The Northwest Side seems to be going through some serious growing pains. The recent spurt of news about and backlash against new development proposals and streetscaping projects is evidence that this more or less residential swath of the city, dominated by its single-family homes and above ground pools is not emotionally prepared for the slow advancement of more dense features likelier found in Lakeview or Andersonville. Yet such projects also have the potential to transform the area with less impact that expected. The most recent frustration comes from the proposal for a dense five-floor apartment development in Jefferson Park adjacent to CTA, Pace, and Metra transit center.
The site’s location adjacent to the numerous bus routes, the CTA Blue Line, and the Metra Union Pacific NW line is ideal, because it increases the chances residents will commute to work by public transit instead of a car. It puts more people within walking and biking distance of the Lawrence/Milwaukee and Milwaukee/Central business districts, which both sorely need vitalization and investment. The opponents argue that the project is just too large and out of scale with the area, it would put undo burden on the nearby Beaubien Elementary School, and that this project would set a negative precedent for the entire area.
The petition against this development totally overlooks the value such changes can bring to an area. This is particularly true for Jefferson Park and many other neighborhoods on the Northwest Side, which have a very limited scope of housing options and development types. Dominated almost entirely by single-family homes, the Northwest Side is essentially out of the question for young couples looking to start a family in a smaller place, small families who don’t need or want a larger house, and empty nesters wishing to stay where they raised their families and have friends. Introducing some housing options like this is a potentially vital move in this part of the city as a means to attract new families and retain residents, because housing options specific to their needs become available.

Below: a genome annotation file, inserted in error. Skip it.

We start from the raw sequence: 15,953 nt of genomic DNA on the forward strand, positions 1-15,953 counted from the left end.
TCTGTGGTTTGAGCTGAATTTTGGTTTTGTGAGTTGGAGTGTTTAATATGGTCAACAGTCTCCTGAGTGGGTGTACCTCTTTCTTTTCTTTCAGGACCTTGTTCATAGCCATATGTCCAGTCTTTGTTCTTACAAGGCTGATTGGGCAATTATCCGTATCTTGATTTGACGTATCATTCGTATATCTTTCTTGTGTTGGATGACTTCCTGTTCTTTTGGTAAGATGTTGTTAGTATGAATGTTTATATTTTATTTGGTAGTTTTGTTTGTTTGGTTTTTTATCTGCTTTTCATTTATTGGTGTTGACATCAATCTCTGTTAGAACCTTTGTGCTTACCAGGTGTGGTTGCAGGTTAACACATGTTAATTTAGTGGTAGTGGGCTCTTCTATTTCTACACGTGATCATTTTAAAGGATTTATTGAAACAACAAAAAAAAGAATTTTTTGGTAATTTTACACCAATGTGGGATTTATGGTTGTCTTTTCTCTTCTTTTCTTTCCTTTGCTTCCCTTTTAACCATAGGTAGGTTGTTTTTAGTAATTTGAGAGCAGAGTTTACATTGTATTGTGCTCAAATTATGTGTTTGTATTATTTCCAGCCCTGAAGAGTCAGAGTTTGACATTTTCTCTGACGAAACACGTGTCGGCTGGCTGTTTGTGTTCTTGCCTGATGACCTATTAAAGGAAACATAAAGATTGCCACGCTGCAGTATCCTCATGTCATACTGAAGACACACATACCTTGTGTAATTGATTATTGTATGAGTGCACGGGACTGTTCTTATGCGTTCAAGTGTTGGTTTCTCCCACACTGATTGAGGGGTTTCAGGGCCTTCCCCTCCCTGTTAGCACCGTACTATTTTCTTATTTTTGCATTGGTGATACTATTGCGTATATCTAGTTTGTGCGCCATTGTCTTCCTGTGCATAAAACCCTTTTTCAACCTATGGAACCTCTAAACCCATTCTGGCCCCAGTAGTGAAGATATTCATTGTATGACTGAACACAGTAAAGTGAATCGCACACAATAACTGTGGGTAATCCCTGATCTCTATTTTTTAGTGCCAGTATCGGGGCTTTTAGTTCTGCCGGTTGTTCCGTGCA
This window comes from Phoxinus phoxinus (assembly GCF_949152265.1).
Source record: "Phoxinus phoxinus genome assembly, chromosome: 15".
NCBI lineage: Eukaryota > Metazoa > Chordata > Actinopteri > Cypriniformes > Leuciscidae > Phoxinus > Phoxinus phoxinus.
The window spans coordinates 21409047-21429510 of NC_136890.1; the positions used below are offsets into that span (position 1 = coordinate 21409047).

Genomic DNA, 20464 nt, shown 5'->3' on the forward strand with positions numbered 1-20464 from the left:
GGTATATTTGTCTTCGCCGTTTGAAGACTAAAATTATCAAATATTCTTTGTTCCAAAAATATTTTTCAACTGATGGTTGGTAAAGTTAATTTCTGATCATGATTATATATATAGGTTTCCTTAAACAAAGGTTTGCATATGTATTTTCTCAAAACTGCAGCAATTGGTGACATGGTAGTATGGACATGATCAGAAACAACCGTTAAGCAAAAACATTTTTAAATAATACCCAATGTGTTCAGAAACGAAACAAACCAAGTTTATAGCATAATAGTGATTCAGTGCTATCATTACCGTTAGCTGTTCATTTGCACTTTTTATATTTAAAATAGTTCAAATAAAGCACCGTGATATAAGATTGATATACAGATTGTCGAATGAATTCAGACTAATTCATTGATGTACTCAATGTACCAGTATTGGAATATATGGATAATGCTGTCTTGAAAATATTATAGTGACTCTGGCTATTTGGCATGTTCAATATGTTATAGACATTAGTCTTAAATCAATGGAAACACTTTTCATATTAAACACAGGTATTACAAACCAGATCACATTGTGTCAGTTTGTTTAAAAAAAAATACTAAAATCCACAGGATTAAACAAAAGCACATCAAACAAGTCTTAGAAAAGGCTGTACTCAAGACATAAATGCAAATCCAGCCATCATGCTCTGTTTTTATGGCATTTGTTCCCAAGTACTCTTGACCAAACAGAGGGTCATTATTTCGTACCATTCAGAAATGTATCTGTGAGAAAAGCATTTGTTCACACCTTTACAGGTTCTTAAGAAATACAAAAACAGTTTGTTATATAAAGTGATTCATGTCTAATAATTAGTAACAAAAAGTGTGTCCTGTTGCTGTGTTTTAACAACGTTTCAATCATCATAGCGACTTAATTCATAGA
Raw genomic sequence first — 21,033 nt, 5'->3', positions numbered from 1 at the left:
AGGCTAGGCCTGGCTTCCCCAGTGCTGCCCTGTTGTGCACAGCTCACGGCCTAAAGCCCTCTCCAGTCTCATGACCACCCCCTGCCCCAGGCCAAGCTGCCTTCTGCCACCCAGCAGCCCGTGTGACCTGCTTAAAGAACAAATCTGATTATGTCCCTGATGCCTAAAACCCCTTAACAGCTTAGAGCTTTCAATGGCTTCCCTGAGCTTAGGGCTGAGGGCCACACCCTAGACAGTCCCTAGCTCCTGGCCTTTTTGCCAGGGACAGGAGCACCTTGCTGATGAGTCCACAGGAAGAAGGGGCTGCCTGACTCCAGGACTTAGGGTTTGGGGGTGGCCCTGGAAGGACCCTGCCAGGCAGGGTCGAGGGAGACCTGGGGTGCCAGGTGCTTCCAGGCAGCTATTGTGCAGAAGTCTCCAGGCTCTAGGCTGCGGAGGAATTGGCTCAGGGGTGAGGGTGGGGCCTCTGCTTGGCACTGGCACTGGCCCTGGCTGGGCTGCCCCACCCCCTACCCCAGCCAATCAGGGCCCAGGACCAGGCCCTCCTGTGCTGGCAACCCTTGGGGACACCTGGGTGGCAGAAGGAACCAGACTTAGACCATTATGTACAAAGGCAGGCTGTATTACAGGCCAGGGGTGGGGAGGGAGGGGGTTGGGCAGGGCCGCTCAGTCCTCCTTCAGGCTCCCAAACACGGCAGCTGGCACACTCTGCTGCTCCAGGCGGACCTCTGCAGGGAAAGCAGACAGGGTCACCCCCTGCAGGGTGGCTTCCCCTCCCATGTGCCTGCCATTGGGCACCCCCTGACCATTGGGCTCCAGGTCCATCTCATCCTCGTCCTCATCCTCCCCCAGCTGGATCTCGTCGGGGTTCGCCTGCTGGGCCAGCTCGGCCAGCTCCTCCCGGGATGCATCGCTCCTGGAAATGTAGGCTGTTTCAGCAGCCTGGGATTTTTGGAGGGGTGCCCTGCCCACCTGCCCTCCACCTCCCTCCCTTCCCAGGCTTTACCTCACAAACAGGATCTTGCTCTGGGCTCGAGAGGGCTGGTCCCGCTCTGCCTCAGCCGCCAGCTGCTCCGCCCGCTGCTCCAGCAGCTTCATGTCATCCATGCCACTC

And it is true that this type of development will likely set a precedent, but one that is actually good for the area, not bad! Jefferson Park needs a boost to its economic vitality and economic investment. The area has definitely stagnated and isn’t moving anywhere fast. While attempts to improve the situation are in the works (the improvements to the far northern end of Milwaukee Avenue, potential expansion of Divvy into the area, and Blue Line investment) a major boost would likely come from building more higher-density condo and apartment buildings within the immediate vicinity of the Jefferson Park Transportation Center and the intersection of Milwaukee and Lawrence. This area has the space available and the connectivity to support such developments and it would be a huge lose to the neighborhood to work against positive development proposals.
The precedent being set shouldn’t be feared either, because it is one that seeks to fill in long vacant lots, which in theory should be something neighbors welcome. The lot at Argyle and Long was in fact and old industrial storage yard.
The only legitimate problem may be requiring the local elementary school to take on more students, but considering the proposal only calls for 48 units, which families with children may not even rent, it is hard to imagine a huge influx of students suddenly.
Killing this project on unfounded fears and speculation would be a small blow for the neighborhood that is representative of a larger movements to halt projects that have a collective potential to hugely benefit the area. One way or another, it is important that this project or at least a revision of the same project go through, so it can become an example for Northwest Side residents that such development projects are both possible and beneficial. That is necessary if needed development elsewhere in the neighborhood is to go through. Indeed, there is a small number of three to six floor buildings in the neighborhood that exist side-by-side blocks of single-family homes; buildings old enough that the residents likely voluntarily chose to live near them.
Options exists to soften the potential impact of the Long-Argyle project: make the building closest to homes on Argyle three or four floors instead of five for example. Whatever happens, a proposed solution would be much better than an outright rejection of the project. Living in a city means providing and living in an environment of mixed-use and mixed-design buildings. This is a benefit of city living, because it affords options and diversity that positively impact neighborhoods. It is diversity of people, diversity of economy, and social diversity. This quality of city life shouldn’t be lost in Jefferson Park.